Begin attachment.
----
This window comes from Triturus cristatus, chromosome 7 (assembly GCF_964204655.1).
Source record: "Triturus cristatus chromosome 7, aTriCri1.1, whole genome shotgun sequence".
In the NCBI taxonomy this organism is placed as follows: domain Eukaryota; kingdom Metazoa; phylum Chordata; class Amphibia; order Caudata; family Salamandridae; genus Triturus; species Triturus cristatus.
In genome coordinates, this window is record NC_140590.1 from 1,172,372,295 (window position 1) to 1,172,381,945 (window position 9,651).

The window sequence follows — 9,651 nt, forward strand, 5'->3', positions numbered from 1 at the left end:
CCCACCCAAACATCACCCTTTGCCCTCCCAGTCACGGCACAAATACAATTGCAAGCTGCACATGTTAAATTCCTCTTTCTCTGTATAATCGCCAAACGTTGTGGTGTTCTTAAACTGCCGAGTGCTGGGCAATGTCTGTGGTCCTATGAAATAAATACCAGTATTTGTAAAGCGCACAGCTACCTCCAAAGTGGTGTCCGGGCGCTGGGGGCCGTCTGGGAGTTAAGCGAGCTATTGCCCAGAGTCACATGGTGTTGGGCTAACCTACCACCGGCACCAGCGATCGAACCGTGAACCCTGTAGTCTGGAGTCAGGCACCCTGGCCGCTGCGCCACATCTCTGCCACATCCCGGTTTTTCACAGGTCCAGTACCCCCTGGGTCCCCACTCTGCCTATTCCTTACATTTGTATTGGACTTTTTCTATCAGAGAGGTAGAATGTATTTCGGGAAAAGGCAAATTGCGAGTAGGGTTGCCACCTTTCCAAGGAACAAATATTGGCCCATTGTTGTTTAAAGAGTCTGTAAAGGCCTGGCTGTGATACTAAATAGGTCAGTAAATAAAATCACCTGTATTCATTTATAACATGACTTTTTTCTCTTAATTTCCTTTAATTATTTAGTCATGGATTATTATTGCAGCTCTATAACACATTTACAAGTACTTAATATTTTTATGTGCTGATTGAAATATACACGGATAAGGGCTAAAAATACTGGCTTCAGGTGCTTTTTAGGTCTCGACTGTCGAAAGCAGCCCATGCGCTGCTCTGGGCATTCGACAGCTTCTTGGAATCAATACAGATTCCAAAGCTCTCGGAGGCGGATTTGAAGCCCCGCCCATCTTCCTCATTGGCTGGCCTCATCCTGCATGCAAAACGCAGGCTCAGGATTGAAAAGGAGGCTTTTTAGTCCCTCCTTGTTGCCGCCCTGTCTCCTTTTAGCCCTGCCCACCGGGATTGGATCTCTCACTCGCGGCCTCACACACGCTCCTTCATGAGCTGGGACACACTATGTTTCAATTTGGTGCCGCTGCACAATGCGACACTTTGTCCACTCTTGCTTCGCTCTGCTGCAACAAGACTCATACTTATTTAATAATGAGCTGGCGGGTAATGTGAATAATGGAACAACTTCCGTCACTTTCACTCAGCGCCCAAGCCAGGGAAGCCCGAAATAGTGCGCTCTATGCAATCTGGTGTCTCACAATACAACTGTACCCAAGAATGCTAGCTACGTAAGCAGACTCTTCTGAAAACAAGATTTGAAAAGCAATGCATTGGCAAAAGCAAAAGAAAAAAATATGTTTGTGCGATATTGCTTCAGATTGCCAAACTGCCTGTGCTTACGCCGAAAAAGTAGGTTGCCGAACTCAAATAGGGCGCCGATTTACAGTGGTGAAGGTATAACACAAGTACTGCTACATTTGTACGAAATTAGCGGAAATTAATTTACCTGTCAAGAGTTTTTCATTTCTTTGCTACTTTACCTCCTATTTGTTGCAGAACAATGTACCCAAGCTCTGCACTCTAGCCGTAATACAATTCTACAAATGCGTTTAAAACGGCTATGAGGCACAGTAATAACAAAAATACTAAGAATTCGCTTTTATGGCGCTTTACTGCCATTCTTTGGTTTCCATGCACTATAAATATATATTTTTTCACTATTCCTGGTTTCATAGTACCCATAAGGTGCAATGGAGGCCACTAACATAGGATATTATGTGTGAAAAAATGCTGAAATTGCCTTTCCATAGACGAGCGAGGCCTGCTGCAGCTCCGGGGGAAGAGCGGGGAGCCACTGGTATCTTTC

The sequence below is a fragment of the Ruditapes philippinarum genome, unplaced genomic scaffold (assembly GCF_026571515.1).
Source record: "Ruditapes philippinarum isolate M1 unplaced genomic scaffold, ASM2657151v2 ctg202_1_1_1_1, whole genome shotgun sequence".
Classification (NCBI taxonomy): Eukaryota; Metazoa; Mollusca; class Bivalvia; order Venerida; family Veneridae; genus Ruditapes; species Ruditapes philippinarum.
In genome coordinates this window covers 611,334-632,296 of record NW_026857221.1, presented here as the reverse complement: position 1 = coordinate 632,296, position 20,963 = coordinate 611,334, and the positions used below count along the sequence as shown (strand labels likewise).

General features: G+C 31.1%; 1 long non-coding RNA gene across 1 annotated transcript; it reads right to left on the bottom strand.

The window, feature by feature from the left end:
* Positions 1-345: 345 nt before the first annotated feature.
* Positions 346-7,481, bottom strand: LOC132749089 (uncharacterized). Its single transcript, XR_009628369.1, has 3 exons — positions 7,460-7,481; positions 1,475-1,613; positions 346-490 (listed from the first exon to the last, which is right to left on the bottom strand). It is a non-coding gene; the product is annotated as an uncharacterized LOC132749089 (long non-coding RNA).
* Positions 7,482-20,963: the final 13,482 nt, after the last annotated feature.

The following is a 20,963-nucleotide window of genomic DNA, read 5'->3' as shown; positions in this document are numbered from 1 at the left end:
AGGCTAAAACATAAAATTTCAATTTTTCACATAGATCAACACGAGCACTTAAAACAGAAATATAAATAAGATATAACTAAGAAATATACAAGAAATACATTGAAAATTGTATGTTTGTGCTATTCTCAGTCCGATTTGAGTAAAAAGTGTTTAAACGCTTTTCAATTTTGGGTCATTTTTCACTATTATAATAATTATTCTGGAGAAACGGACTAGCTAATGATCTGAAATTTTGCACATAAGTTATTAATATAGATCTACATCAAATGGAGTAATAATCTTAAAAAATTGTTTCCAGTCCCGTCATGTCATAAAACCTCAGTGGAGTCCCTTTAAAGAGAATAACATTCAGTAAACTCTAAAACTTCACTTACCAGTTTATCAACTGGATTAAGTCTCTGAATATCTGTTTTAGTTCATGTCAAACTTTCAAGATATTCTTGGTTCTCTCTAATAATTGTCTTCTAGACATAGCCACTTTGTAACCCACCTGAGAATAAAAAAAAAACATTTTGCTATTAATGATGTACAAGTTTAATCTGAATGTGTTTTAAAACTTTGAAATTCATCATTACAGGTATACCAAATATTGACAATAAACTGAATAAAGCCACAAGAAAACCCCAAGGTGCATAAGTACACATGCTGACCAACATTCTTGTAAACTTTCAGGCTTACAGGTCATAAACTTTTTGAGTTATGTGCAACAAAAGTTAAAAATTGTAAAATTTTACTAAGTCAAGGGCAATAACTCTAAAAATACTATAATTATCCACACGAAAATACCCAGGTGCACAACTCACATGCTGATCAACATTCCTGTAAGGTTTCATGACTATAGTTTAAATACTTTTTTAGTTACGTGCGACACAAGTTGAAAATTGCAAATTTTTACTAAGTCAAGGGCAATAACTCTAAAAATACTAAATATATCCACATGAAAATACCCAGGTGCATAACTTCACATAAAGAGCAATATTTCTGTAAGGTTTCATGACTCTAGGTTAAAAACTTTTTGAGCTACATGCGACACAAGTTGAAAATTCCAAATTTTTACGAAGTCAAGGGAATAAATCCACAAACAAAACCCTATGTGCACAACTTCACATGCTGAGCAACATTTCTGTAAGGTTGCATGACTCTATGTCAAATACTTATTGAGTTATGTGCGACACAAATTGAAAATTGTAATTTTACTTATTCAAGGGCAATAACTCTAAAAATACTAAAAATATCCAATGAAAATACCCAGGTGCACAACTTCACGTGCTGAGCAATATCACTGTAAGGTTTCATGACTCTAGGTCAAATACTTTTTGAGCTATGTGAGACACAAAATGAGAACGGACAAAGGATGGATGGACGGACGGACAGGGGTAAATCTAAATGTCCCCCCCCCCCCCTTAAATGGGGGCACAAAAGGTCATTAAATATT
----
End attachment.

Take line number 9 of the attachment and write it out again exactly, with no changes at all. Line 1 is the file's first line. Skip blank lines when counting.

Classification (NCBI taxonomy): Eukaryota; Metazoa; Mollusca; class Bivalvia; order Venerida; family Veneridae; genus Ruditapes; species Ruditapes philippinarum.